San Diego Hat: Consolidating with the Chinese for Products Made in China

San Diego Hat, an American firm which sells some of the nicest and most popular Chinese made hats on the US market, recently sold 90% of its business to a Chinese company, Mainland Headwear, for a reported $10 million. What does this mean for American hat makers? The Chinese have now in some sense cut out the middle man. San Diego has very wide national distribution into clothing stores and hat shops. San Diego has been marketing and in some cases designing the hats that it makes in China and sells in the US. They have a carefully curated collection.

Now Mainland hat is going to expand the selection. When they do, they will have much higher net margins, since US importers are usually at least doubling the price they pay to have hats made and shipped. San Diego, which makes its hats in China already, has been at least tripling. The manufacturer in China is also doubling when they produce. So now a hat that costs Mainland $2.50 to make (that they used to sell for $5.00) plus $1.00 to ship will be selling wholesale for $18.00 or more. Very nice! Of course they will still have to keep up the US trade shows, catalogs, sales people, and maybe – or maybe not – designers, so it is not all gravy.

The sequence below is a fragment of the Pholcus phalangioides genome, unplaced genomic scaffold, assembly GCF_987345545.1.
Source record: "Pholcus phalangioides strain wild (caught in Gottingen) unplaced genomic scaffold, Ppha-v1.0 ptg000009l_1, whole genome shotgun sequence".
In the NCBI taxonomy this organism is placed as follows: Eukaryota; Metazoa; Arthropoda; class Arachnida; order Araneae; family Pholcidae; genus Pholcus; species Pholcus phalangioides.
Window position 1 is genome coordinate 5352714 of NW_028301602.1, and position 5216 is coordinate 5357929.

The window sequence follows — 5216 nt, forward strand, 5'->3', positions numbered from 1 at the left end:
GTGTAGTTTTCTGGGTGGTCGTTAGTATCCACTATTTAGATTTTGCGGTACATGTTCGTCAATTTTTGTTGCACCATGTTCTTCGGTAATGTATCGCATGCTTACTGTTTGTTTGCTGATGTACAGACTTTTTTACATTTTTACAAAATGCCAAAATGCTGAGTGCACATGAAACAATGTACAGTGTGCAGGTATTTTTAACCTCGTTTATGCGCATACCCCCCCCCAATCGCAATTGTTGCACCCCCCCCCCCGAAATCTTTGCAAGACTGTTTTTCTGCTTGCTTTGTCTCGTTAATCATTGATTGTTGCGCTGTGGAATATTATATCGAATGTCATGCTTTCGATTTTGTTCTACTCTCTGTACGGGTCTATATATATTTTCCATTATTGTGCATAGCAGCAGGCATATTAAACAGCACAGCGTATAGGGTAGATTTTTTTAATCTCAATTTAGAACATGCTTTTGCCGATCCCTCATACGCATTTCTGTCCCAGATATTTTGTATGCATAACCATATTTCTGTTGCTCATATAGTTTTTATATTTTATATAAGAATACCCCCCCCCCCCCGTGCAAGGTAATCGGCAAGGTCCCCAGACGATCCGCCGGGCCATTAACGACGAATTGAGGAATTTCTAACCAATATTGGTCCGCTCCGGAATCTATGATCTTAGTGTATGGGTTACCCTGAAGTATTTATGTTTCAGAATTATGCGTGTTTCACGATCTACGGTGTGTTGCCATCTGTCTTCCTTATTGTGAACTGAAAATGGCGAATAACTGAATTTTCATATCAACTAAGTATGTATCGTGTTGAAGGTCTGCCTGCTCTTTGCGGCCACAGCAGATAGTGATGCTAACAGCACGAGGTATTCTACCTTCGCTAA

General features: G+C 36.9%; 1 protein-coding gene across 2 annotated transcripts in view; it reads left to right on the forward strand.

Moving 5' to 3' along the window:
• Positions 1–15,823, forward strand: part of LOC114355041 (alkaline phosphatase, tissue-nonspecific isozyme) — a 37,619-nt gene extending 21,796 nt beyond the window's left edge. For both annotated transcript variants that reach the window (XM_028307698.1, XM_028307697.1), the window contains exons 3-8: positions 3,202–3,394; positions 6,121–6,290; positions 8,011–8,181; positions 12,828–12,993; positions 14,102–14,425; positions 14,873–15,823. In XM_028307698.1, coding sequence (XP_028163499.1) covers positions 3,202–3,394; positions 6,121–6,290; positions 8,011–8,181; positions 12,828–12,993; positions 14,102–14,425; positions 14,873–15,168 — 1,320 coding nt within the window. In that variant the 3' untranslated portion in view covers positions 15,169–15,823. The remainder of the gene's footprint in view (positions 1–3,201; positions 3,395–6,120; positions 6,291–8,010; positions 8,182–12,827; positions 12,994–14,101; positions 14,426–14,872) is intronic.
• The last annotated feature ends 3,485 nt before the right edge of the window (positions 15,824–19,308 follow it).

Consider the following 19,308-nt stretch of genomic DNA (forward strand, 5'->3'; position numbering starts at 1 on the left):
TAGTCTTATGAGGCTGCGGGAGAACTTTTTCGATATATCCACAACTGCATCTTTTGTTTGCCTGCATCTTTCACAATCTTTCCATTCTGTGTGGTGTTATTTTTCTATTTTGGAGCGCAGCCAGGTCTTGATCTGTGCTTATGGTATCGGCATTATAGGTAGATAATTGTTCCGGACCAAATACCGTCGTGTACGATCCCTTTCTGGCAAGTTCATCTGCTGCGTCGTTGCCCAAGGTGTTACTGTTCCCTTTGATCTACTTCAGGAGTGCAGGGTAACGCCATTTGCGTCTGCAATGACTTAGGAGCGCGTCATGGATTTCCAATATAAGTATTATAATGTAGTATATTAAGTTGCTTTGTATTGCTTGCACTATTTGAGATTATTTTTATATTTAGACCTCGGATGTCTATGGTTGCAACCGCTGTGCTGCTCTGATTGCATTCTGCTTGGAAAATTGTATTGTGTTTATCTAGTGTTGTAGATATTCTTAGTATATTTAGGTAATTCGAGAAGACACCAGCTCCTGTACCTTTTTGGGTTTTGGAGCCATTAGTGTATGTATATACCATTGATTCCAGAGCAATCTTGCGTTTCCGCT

While in the past it was a dream of American companies to establish their own manufacturing facilities, often overseas where it could be cheaper, now it is a dream come true for Chinese manufacturers to establish direct distribution in the US. A dream because in the very recent past – even 5 years ago – Chinese business people, including the heads of large firms, were prevented from coming to visit the US because of US visa issuance refusals. For instance I spoke to the head of an 500 person road building engineering firm in Shandong Province five years ago who said in spite of attempts by him and his staff, none could get US business or tourist visas.

What does this sale mean for the pricing structure? The price probably won’t drop. Mainland did pay a lot of money for San Diego that Mainland will need to earn back.

What does the company’s sale mean for competition? Mainland had sales of about $90 million dollars last year. So they are a mid sized company, but big for the hat industry. The cost of labor keeps going up in China and that is one reason Mainland is thinking about overseas markets (they recently acquired another manufacturer in Bangladesh).

Distribution of Chinese hats will be changing as Mainland and probably other manufacturers establish distribution in the US. Chinese Manufacturers don’t like to carry inventory, preferring to make only what they have already sold. But with distribution direct to stores, they will probably be willing to hold inventory. Therefore it will be easier for stores to buy a larger selection without needing to order a large quantity. Press claims that Mainland offers 5,000 different hat styles. They are well established: for instance, currently manufacturing most of Kangol’s hats and many of New Era’s hats. New Era has a stake in Mainland. This buyout will probably be a boon to stores and consumers, but tougher for competitors in the mass production / Chinese production markets.




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